If you have had the misfortune to be poor, or attended a university other than Oxford, Cambridge, or London, please do not apply. Some of you may think…”Well, I went to Durham”.  You can think that, by all means, but it won’t cut it with us.  We don’t do *Second* here.  If you think that you will get some kudos by saying you went to X or Y Law School to do your LPC – forget it.  You won’t.  We do not care which law school you went to to do your LPC.  We admire their capacity for rapacity in terms of fees charged, but it really doesn’t matter to us where you went for the LPC.  This allows us to say how *diverse aware* we are and say we take trainees from all walks of life.  It is a PR lie, of course, but we have to show willing on the diversity issue before some interfering busybody at the Law Society or DEFRA writes to us taking up valuable billing time.  Christ knows what DEFRA have to do with diversity apart from cloned animals… but that could be why, come to think of it.

There are many opportunities out there in the law. If you can’t join us, you could become an over worked family lawyer, a duty solicitor, or even work for local government or another law firm.  The Police service will, I am sure, suit those of you who managed to get a Desmond. If you managed to astonish even the most PC lecturer at your university and got a Third then, armed with this certificate of incompetence, there will be difficulties ahead for you and we won’t even get the benefit of having you as a client in our new criminal fraud and money laundering unit – because you simply won’t be bright enough to commit the upscale frauds we are looking for at Muttley Dastardly LLP.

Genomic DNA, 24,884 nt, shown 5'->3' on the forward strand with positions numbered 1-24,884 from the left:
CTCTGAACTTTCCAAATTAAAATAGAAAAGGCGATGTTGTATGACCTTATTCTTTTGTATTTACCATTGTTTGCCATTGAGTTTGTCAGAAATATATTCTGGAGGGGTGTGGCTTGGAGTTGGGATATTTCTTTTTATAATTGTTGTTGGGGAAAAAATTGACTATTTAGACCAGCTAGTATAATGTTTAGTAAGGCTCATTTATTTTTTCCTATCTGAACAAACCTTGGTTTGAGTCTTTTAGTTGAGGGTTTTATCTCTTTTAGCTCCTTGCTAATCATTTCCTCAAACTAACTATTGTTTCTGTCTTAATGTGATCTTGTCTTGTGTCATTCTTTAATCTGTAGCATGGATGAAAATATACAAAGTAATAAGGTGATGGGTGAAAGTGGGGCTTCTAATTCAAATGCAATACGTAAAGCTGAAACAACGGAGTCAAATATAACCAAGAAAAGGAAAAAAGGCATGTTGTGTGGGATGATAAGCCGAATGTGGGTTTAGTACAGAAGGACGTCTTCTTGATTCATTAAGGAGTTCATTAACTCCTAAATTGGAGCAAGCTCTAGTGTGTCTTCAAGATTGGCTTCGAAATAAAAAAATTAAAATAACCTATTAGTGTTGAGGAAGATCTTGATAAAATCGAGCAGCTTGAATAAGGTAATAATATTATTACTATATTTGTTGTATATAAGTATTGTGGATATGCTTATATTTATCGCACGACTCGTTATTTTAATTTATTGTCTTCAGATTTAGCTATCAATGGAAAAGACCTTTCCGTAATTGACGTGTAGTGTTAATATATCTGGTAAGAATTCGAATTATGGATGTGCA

What will your life be like at Muttley Dastardly LLP?

It will be short if you aren’t any good. If you can bill when all about you have lost the will, you will progress through the ranks and, one day, become one us – we happy few, we band of Partners.

I look forward to meeting you at interview.

I won’t say good luck.  Life is not a matter of luck – nor is getting into Muttley Dastardly LLP.

Dr E Strangelove

Strength & Profit

We will check Twitter and Facebook. Contrary to the attitude taken by other employers – we are looking for people who got pissed at university.  We are looking for people who nicked police helmets, dressed up as pirates and behaved badly. We find that they tend to be more interesting, adventurous and have the irreverent and anti-establishment qualities needed to be a truly independent legal professional.

Muttley Dastardly LLP launch law management consultancy


Matt Muttley, the charismatic and astonishingly wealthy managing partner of specialist City law firm Muttley Dastardly LLP, announced today the launch of their new management consultancy specialising in giving advice to law firms.  The management consultancy will trade under the Megaladon LLP name.

“Realising how badly a lot of law firms are managed, particularly smaller law firms where the lawyers, completely untrained in finance, management, IT, risk management or HR, believe, bizarrely, that they can actually run a business, we saw an opening to offer advice to ensure they go bust even more quickly than they would be able to do by their own endeavours.”